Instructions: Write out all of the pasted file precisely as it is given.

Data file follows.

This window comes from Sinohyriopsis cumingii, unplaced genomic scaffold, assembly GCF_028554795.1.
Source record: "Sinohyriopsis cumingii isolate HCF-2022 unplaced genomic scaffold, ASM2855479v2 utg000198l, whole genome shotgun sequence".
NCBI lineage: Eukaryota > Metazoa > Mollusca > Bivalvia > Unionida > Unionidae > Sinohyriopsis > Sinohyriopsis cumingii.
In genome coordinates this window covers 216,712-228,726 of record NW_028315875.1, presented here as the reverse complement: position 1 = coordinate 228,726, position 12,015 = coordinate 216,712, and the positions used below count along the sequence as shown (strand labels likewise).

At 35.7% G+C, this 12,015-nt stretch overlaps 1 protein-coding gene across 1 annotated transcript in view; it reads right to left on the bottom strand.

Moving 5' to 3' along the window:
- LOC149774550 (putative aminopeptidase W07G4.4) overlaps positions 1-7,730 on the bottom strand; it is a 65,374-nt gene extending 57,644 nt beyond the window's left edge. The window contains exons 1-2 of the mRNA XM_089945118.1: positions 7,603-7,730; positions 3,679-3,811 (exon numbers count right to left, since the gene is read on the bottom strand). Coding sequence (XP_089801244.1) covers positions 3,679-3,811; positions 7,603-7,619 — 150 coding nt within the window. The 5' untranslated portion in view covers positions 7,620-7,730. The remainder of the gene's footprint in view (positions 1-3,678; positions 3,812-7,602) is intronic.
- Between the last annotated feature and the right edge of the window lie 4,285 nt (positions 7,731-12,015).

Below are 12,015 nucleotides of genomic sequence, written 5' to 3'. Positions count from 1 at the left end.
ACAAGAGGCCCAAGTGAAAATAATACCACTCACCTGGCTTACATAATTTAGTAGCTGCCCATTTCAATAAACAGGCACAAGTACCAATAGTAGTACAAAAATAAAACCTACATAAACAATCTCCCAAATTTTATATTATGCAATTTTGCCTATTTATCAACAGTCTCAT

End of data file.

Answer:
This window comes from Sinohyriopsis cumingii, unplaced genomic scaffold, assembly GCF_028554795.1.
Source record: "Sinohyriopsis cumingii isolate HCF-2022 unplaced genomic scaffold, ASM2855479v2 utg000198l, whole genome shotgun sequence".
NCBI lineage: Eukaryota > Metazoa > Mollusca > Bivalvia > Unionida > Unionidae > Sinohyriopsis > Sinohyriopsis cumingii.
In genome coordinates this window covers 216,712-228,726 of record NW_028315875.1, presented here as the reverse complement: position 1 = coordinate 228,726, position 12,015 = coordinate 216,712, and the positions used below count along the sequence as shown (strand labels likewise).

At 35.7% G+C, this 12,015-nt stretch overlaps 1 protein-coding gene across 1 annotated transcript in view; it reads right to left on the bottom strand.

Moving 5' to 3' along the window:
- LOC149774550 (putative aminopeptidase W07G4.4) overlaps positions 1-7,730 on the bottom strand; it is a 65,374-nt gene extending 57,644 nt beyond the window's left edge. The window contains exons 1-2 of the mRNA XM_089945118.1: positions 7,603-7,730; positions 3,679-3,811 (exon numbers count right to left, since the gene is read on the bottom strand). Coding sequence (XP_089801244.1) covers positions 3,679-3,811; positions 7,603-7,619 — 150 coding nt within the window. The 5' untranslated portion in view covers positions 7,620-7,730. The remainder of the gene's footprint in view (positions 1-3,678; positions 3,812-7,602) is intronic.
- Between the last annotated feature and the right edge of the window lie 4,285 nt (positions 7,731-12,015).

Below are 12,015 nucleotides of genomic sequence, written 5' to 3'. Positions count from 1 at the left end.
ACAAGAGGCCCAAGTGAAAATAATACCACTCACCTGGCTTACATAATTTAGTAGCTGCCCATTTCAATAAACAGGCACAAGTACCAATAGTAGTACAAAAATAAAACCTACATAAACAATCTCCCAAATTTTATATTATGCAATTTTGCCTATTTATCAACAGTCTCAT